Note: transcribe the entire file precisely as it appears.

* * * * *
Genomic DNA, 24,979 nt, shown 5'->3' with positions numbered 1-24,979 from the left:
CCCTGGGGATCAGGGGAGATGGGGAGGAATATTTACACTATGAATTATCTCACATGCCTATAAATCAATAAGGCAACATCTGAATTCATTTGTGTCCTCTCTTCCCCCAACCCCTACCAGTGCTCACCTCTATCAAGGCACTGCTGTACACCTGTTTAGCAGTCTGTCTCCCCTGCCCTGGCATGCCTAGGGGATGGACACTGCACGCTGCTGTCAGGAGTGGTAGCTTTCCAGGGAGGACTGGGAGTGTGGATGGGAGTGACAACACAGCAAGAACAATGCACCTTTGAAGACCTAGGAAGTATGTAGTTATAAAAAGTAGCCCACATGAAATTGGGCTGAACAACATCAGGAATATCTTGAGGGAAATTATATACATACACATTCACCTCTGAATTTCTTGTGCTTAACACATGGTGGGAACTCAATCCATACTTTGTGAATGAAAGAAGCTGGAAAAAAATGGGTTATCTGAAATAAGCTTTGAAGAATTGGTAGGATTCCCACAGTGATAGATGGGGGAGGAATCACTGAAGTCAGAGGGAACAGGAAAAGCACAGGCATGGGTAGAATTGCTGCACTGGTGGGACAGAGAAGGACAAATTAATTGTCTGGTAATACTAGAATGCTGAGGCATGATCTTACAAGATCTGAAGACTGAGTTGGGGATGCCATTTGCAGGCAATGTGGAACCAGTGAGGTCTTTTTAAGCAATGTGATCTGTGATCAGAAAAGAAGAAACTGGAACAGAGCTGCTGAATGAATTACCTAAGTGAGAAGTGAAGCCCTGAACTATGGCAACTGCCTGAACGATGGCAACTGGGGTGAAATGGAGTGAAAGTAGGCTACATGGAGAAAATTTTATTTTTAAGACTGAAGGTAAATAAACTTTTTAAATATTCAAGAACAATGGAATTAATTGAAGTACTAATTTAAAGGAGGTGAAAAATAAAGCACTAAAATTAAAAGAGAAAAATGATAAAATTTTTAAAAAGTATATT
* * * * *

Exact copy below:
Genomic DNA, 24,979 nt, shown 5'->3' with positions numbered 1-24,979 from the left:
CCCTGGGGATCAGGGGAGATGGGGAGGAATATTTACACTATGAATTATCTCACATGCCTATAAATCAATAAGGCAACATCTGAATTCATTTGTGTCCTCTCTTCCCCCAACCCCTACCAGTGCTCACCTCTATCAAGGCACTGCTGTACACCTGTTTAGCAGTCTGTCTCCCCTGCCCTGGCATGCCTAGGGGATGGACACTGCACGCTGCTGTCAGGAGTGGTAGCTTTCCAGGGAGGACTGGGAGTGTGGATGGGAGTGACAACACAGCAAGAACAATGCACCTTTGAAGACCTAGGAAGTATGTAGTTATAAAAAGTAGCCCACATGAAATTGGGCTGAACAACATCAGGAATATCTTGAGGGAAATTATATACATACACATTCACCTCTGAATTTCTTGTGCTTAACACATGGTGGGAACTCAATCCATACTTTGTGAATGAAAGAAGCTGGAAAAAAATGGGTTATCTGAAATAAGCTTTGAAGAATTGGTAGGATTCCCACAGTGATAGATGGGGGAGGAATCACTGAAGTCAGAGGGAACAGGAAAAGCACAGGCATGGGTAGAATTGCTGCACTGGTGGGACAGAGAAGGACAAATTAATTGTCTGGTAATACTAGAATGCTGAGGCATGATCTTACAAGATCTGAAGACTGAGTTGGGGATGCCATTTGCAGGCAATGTGGAACCAGTGAGGTCTTTTTAAGCAATGTGATCTGTGATCAGAAAAGAAGAAACTGGAACAGAGCTGCTGAATGAATTACCTAAGTGAGAAGTGAAGCCCTGAACTATGGCAACTGCCTGAACGATGGCAACTGGGGTGAAATGGAGTGAAAGTAGGCTACATGGAGAAAATTTTATTTTTAAGACTGAAGGTAAATAAACTTTTTAAATATTCAAGAACAATGGAATTAATTGAAGTACTAATTTAAAGGAGGTGAAAAATAAAGCACTAAAATTAAAAGAGAAAAATGATAAAATTTTTAAAAAGTATATT